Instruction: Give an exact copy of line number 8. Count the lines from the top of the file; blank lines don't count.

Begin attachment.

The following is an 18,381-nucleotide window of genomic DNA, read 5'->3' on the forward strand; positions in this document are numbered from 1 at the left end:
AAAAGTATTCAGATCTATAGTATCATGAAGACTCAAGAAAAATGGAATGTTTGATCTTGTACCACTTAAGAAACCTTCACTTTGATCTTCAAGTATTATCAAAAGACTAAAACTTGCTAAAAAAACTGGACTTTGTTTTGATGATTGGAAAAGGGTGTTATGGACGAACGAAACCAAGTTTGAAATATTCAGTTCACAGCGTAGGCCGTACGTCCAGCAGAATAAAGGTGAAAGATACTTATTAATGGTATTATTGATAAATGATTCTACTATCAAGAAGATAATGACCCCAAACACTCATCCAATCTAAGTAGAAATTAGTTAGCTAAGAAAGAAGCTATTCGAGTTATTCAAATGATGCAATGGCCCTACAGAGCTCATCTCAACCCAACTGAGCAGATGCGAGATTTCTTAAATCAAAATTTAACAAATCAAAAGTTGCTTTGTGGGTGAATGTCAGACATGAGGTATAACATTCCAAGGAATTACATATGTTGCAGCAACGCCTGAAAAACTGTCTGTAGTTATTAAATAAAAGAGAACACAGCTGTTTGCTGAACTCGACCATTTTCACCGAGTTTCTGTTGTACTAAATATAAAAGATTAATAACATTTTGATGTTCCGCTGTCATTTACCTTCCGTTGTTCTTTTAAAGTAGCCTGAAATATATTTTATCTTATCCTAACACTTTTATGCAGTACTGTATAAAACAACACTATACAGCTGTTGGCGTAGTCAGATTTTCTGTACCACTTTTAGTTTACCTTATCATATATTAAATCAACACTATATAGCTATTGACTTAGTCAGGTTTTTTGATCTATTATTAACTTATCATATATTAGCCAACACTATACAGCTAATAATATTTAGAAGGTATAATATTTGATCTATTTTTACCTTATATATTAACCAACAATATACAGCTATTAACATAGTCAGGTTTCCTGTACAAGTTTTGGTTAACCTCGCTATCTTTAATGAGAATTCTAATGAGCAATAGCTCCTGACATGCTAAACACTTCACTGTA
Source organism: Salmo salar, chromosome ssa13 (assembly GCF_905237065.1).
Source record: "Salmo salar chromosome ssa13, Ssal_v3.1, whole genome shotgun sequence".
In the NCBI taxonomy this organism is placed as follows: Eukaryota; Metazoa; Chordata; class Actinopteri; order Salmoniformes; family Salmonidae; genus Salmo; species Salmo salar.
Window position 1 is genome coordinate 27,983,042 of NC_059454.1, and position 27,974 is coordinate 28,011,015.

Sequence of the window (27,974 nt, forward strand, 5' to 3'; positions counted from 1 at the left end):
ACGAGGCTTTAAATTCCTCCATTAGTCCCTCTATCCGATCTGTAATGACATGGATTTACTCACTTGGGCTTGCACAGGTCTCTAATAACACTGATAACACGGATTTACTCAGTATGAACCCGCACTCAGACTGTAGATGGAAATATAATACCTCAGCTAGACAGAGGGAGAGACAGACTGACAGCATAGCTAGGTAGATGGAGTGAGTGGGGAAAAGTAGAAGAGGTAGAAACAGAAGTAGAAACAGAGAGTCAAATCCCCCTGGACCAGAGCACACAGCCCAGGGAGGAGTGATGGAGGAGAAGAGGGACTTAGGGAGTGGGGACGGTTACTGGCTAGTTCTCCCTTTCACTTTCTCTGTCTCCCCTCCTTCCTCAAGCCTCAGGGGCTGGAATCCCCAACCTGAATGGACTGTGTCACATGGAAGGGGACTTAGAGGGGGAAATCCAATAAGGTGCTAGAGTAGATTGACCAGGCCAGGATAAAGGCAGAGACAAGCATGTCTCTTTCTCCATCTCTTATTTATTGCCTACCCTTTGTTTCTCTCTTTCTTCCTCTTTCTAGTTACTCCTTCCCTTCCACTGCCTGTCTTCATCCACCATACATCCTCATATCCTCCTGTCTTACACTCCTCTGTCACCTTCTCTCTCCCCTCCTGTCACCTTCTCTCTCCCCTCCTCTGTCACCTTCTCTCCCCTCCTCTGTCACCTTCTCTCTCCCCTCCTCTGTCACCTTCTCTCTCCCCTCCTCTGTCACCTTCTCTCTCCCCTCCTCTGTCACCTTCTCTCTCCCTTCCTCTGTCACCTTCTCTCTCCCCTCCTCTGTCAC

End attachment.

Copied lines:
ACGAGGCTTTAAATTCCTCCATTAGTCCCTCTATCCGATCTGTAATGACATGGATTTACTCACTTGGGCTTGCACAGGTCTCTAATAACACTGATAACACGGATTTACTCAGTATGAACCCGCACTCAGACTGTAGATGGAAATATAATACCTCAGCTAGACAGAGGGAGAGACAGACTGACAGCATAGCTAGGTAGATGGAGTGAGTGGGGAAAAGTAGAAGAGGTAGAAACAGAAGTAGAAACAGAGAGTCAAATCCCCCTGGACCAGAGCACACAGCCCAGGGAGGAGTGATGGAGGAGAAGAGGGACTTAGGGAGTGGGGACGGTTACTGGCTAGTTCTCCCTTTCACTTTCTCTGTCTCCCCTCCTTCCTCAAGCCTCAGGGGCTGGAATCCCCAACCTGAATGGACTGTGTCACATGGAAGGGGACTTAGAGGGGGAAATCCAATAAGGTGCTAGAGTAGATTGACCAGGCCAGGATAAAGGCAGAGACAAGCATGTCTCTTTCTCCATCTCTTATTTATTGCCTACCCTTTGTTTCTCTCTTTCTTCCTCTTTCTAGTTACTCCTTCCCTTCCACTGCCTGTCTTCATCCACCATACATCCTCATATCCTCCTGTCTTACACTCCTCTGTCACCTTCTCTCTCCCCTCCTGTCACCTTCTCTCTCCCCTCCTCTGTCACCTTCTCTCCCCTCCTCTGTCACCTTCTCTCTCCCCTCCTCTGTCACCTTCTCTCTCCCCTCCTCTGTCACCTTCTCTCTCCCCTCCTCTGTCACCTTCTCTCTCCCTTCCTCTGTCACCTTCTCTCTCCCCTCCTCTGTCAC